Taking Action on Environmental Sustainability
In 2021, the United States rejoined the Paris Climate Accords and the World Health Organization, and a new report from the Intergovernmental Panel on Climate Change (IPCC) was released, which updates research on the physical science behind climate change and its stark impacts. As these global efforts continued, we found ways to support environmental sustainability and provide evidence-based guidance at the neighborhood, city and state levels. These efforts draw from our deep expertise in science communication and know-how to provide nonpartisan evidence to inform decision-making.
Local Solutions for Safe Drinking Water
During meetings organized by the EPI Center, city council members, mayors, water engineers and local utility managers joined scientists to discuss per- and polyfluoroalkyl substances, or PFAS, synthetic chemicals found in the drinking water consumed by millions of Americans. Even trace doses of several of the most-researched compounds have been linked to harmful health effects ranging from cancer to elevated blood pressure during pregnancy.
The EPI Center hosted more than 10 hours of facilitated workshops on PFAS in 2021 that engaged 638 attendees from 48 states. The EPI Center also produced free guides to help state and local officials monitor and mitigate PFAS in drinking water, which were distributed to the hundreds of officials who attended sessions and were downloaded nearly 400 times. In 2021, the EPI Center worked on this issue with the National Governors Association, the Association of State and Territorial Health Officials, the Environmental Council of the States, and the National Association of County and City Health Officials. Lyda Hill Philanthropies has provided substantial support for the continuation of this work.
of facilitated workshops
PFAS guide downloads
Making the MOST of Local Scientific Expertise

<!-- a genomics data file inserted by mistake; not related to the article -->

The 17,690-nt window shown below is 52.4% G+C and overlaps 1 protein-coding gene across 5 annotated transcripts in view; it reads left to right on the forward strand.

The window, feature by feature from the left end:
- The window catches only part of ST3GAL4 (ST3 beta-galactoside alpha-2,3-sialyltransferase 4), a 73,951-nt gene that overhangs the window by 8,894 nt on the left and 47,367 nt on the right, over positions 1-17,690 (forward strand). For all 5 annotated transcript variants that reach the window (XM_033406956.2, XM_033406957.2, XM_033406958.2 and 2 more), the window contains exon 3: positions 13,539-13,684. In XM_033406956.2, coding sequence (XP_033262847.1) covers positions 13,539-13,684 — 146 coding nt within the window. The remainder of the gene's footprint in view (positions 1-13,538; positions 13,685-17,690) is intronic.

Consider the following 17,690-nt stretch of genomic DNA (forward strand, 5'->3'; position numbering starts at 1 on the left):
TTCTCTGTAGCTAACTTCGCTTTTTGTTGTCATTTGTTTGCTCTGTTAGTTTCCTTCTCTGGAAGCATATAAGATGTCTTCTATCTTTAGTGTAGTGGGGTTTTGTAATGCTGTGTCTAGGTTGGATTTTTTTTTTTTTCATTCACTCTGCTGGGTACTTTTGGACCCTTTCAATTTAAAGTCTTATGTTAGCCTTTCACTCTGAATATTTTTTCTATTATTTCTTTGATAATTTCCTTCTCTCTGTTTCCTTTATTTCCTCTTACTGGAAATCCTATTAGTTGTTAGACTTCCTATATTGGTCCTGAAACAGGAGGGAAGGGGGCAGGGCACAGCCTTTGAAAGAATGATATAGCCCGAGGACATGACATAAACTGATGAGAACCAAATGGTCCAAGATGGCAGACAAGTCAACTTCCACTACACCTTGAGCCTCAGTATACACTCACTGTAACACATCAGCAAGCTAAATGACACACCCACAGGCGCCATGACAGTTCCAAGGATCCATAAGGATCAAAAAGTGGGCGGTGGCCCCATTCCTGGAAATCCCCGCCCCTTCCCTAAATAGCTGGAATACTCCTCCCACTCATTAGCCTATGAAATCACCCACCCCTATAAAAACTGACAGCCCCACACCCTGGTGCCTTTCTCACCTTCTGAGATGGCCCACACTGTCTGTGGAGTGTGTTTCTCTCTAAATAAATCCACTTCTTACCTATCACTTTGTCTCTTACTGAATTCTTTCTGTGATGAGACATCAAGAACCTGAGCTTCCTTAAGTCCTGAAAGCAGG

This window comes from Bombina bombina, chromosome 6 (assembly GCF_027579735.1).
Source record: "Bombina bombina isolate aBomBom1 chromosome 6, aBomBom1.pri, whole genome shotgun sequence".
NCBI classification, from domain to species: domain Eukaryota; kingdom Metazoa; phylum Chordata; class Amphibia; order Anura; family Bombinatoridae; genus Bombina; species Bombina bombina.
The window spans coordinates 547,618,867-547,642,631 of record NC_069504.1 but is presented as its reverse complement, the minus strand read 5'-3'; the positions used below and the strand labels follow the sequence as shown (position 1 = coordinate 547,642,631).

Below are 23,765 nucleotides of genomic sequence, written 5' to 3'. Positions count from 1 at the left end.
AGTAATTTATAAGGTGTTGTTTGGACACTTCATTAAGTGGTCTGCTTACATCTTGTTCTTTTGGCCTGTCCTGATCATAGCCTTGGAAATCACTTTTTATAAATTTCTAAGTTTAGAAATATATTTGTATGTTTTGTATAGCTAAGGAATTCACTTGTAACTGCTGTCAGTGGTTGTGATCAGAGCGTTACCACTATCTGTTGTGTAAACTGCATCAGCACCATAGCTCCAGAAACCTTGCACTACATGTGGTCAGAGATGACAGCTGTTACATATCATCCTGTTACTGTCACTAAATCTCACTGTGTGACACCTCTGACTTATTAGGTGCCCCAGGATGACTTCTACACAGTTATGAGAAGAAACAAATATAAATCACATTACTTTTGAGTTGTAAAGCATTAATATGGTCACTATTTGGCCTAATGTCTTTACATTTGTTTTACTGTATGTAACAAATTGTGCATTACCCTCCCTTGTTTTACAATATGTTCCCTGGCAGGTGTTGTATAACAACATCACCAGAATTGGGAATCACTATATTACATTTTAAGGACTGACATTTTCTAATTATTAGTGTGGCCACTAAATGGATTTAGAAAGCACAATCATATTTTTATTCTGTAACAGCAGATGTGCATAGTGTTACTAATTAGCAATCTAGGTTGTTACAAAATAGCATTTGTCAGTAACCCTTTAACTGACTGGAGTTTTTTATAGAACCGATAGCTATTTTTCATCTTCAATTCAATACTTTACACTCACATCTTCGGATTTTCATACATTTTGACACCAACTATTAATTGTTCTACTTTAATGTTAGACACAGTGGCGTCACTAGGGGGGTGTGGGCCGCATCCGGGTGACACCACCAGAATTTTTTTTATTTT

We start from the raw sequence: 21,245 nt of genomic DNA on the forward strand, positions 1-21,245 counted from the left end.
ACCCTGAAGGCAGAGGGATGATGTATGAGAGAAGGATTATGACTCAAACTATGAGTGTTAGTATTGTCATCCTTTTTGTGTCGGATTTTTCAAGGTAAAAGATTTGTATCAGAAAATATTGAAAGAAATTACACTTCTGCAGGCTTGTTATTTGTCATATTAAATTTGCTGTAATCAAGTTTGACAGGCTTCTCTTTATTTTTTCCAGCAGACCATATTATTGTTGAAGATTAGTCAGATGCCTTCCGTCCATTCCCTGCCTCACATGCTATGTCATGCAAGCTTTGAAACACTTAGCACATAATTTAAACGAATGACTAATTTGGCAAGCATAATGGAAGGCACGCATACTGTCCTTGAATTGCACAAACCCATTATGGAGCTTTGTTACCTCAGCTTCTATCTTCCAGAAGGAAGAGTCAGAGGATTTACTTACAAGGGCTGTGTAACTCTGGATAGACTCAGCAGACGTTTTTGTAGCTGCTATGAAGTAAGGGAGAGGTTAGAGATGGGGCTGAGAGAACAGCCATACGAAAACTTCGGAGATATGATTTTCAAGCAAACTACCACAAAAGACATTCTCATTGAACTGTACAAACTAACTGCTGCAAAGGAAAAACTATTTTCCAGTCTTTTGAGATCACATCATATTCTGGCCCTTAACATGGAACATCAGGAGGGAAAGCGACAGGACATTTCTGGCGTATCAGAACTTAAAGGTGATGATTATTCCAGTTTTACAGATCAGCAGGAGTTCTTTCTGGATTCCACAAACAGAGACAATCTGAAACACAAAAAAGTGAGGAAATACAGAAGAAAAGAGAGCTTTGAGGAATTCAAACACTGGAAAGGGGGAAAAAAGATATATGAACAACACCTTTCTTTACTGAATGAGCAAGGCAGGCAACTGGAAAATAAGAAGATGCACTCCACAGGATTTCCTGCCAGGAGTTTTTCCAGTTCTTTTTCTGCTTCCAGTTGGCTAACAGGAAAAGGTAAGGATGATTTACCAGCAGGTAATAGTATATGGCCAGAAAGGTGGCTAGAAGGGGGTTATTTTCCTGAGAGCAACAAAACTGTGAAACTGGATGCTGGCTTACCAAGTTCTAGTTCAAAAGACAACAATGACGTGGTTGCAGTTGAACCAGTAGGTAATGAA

The AAAS Local Science Engagement Network (LSEN) offers an avenue of engagement and advocacy for members by connecting scientists with their own elected representatives on the local, state and federal levels. Missouri LSEN, in partnership with the MOST Policy Initiative, an entity of the University of Missouri, includes nearly 500 scientists and science advocates in the state. They have contributed to Community Science Notes for state lawmakers and peer-reviewed and cited science policy briefs around climate and other issues in the state, including vehicle emissions rule changes. In 2021, Missouri LSEN also launched monthly roundtable discussions between scientists and state elected leaders and school board members.
LSEN participants are becoming a resource for lawmakers grappling with policies to mitigate the local effects of climate change and other science-based policy issues, thanks to the support of Benjamin Hammett, Ph.D.; Evan and Cindy Jones; The David R. and Patricia Atkinson Fund; The Delta Foundation; Robert F. Brammer, Ph.D.; the Dorothy G. Bender Foundation; Bruce Fowler, Ph.D., and Mary Sexton, Ph.D.; Jerry Bell, Ph.D., and Mary Ann Stepp, Ph.D.; The Sapere Aude Fund; and other generous donors.
Science Issues Focus on Sustainable Solutions
In two special issues in 2021, Science took a closer look at the environmental threat posed by plastics and the urgent need for climate-induced relocation strategies. These issues emphasized the shift from prevention toward actions needed now to address and alleviate the worst impacts on the planet.